Written by: Sara Kugler
May 20, 2012
Editor’s note: Each year the AJC Project holds a youth essay competition for students in Orleans Parish. The theme of the competition changes each year and asks students to reflect on a historic or current topic. This year is Louisiana’s bicentennial. Students were asked to write about a person of color from Louisiana who has been critical in shaping our state’s history. Below are the full essays from our first place winners, and essay excerpts from our second and third place winners. Winners were announced at a ceremony in May at Maple Street Bookshop.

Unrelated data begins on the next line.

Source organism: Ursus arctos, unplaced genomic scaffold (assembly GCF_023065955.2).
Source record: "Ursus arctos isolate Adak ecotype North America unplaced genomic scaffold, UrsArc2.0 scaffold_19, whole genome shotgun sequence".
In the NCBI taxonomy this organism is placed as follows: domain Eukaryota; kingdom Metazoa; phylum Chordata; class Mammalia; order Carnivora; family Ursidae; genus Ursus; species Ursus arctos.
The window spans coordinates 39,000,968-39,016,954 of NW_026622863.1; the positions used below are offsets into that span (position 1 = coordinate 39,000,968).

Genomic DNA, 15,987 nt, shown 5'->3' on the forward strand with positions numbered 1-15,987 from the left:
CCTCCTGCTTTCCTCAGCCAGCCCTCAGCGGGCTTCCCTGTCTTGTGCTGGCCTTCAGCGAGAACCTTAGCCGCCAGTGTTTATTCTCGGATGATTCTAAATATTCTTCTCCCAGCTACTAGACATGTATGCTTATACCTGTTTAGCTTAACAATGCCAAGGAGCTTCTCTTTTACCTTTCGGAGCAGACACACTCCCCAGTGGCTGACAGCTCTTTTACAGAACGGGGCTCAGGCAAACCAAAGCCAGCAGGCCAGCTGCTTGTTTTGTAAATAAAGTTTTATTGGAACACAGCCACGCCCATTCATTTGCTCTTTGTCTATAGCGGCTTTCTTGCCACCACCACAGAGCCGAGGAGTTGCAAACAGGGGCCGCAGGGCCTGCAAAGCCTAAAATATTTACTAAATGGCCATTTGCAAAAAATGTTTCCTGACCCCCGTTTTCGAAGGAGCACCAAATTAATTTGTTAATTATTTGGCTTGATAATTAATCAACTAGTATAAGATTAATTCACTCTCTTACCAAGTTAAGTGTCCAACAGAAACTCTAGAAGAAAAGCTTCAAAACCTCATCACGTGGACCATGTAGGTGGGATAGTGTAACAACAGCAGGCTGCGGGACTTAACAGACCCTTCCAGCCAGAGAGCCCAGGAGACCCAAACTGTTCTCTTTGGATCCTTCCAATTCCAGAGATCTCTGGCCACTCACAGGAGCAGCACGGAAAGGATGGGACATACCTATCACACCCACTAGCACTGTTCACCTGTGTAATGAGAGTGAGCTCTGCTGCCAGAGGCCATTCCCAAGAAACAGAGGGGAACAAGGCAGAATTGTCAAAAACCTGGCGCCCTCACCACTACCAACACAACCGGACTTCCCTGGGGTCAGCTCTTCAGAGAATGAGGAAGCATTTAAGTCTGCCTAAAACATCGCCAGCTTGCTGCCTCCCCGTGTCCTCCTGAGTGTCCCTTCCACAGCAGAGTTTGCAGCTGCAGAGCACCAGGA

9th-12th Grade Category
1st Place: Samantha Adams, “The Life and Legacy of Israel M. Augustine Jr.”
“What constitutes as greatness? To me, greatness means to set a precedent—doing something that has never been done before—whether it entails breaking a “glass ceiling” or feeling as though you “have overcome.” Greatness is a historical accolade that can only be assumed by few. Israel Meyer Augustine Jr. has achieved greatness in breaking down color barriers amongst judiciaries in Louisiana.